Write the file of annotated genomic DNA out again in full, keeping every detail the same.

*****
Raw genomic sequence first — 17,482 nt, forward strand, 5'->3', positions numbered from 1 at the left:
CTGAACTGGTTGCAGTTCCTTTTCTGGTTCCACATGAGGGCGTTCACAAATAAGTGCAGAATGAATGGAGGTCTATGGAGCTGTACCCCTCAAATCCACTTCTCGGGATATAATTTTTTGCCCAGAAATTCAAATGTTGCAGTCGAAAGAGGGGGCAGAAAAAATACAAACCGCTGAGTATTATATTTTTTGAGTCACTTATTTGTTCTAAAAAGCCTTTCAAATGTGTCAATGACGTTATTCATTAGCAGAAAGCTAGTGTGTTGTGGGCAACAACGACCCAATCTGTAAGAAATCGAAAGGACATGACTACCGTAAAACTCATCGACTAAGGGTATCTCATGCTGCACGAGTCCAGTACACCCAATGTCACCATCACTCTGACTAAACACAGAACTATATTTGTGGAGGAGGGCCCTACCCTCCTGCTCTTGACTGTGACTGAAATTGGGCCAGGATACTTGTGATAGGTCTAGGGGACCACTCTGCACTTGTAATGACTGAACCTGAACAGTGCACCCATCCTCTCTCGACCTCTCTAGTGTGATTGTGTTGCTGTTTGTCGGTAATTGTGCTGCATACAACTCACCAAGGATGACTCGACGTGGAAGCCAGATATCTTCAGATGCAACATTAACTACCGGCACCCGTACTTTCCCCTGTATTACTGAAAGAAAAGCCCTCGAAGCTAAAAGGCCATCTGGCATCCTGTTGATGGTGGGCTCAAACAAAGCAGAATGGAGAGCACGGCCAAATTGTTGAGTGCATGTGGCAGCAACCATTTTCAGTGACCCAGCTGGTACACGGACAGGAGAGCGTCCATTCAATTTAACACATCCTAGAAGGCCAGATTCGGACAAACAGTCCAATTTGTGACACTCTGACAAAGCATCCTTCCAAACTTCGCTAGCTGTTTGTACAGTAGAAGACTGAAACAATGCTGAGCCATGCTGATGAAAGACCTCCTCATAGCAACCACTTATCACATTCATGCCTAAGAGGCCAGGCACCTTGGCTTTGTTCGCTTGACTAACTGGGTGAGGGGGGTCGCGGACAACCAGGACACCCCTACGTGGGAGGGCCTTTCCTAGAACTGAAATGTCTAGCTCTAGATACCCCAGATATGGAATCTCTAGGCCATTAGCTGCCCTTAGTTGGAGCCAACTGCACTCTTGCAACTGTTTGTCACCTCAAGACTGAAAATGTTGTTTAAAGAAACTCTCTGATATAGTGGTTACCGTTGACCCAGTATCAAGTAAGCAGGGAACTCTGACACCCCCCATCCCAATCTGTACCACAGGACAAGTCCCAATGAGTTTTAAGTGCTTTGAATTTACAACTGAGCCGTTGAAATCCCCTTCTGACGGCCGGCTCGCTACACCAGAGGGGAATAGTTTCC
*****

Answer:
Raw genomic sequence first — 17,482 nt, forward strand, 5'->3', positions numbered from 1 at the left:
CTGAACTGGTTGCAGTTCCTTTTCTGGTTCCACATGAGGGCGTTCACAAATAAGTGCAGAATGAATGGAGGTCTATGGAGCTGTACCCCTCAAATCCACTTCTCGGGATATAATTTTTTGCCCAGAAATTCAAATGTTGCAGTCGAAAGAGGGGGCAGAAAAAATACAAACCGCTGAGTATTATATTTTTTGAGTCACTTATTTGTTCTAAAAAGCCTTTCAAATGTGTCAATGACGTTATTCATTAGCAGAAAGCTAGTGTGTTGTGGGCAACAACGACCCAATCTGTAAGAAATCGAAAGGACATGACTACCGTAAAACTCATCGACTAAGGGTATCTCATGCTGCACGAGTCCAGTACACCCAATGTCACCATCACTCTGACTAAACACAGAACTATATTTGTGGAGGAGGGCCCTACCCTCCTGCTCTTGACTGTGACTGAAATTGGGCCAGGATACTTGTGATAGGTCTAGGGGACCACTCTGCACTTGTAATGACTGAACCTGAACAGTGCACCCATCCTCTCTCGACCTCTCTAGTGTGATTGTGTTGCTGTTTGTCGGTAATTGTGCTGCATACAACTCACCAAGGATGACTCGACGTGGAAGCCAGATATCTTCAGATGCAACATTAACTACCGGCACCCGTACTTTCCCCTGTATTACTGAAAGAAAAGCCCTCGAAGCTAAAAGGCCATCTGGCATCCTGTTGATGGTGGGCTCAAACAAAGCAGAATGGAGAGCACGGCCAAATTGTTGAGTGCATGTGGCAGCAACCATTTTCAGTGACCCAGCTGGTACACGGACAGGAGAGCGTCCATTCAATTTAACACATCCTAGAAGGCCAGATTCGGACAAACAGTCCAATTTGTGACACTCTGACAAAGCATCCTTCCAAACTTCGCTAGCTGTTTGTACAGTAGAAGACTGAAACAATGCTGAGCCATGCTGATGAAAGACCTCCTCATAGCAACCACTTATCACATTCATGCCTAAGAGGCCAGGCACCTTGGCTTTGTTCGCTTGACTAACTGGGTGAGGGGGGTCGCGGACAACCAGGACACCCCTACGTGGGAGGGCCTTTCCTAGAACTGAAATGTCTAGCTCTAGATACCCCAGATATGGAATCTCTAGGCCATTAGCTGCCCTTAGTTGGAGCCAACTGCACTCTTGCAACTGTTTGTCACCTCAAGACTGAAAATGTTGTTTAAAGAAACTCTCTGATATAGTGGTTACCGTTGACCCAGTATCAAGTAAGCAGGGAACTCTGACACCCCCCATCCCAATCTGTACCACAGGACAAGTCCCAATGAGTTTTAAGTGCTTTGAATTTACAACTGAGCCGTTGAAATCCCCTTCTGACGGCCGGCTCGCTACACCAGAGGGGAATAGTTTCC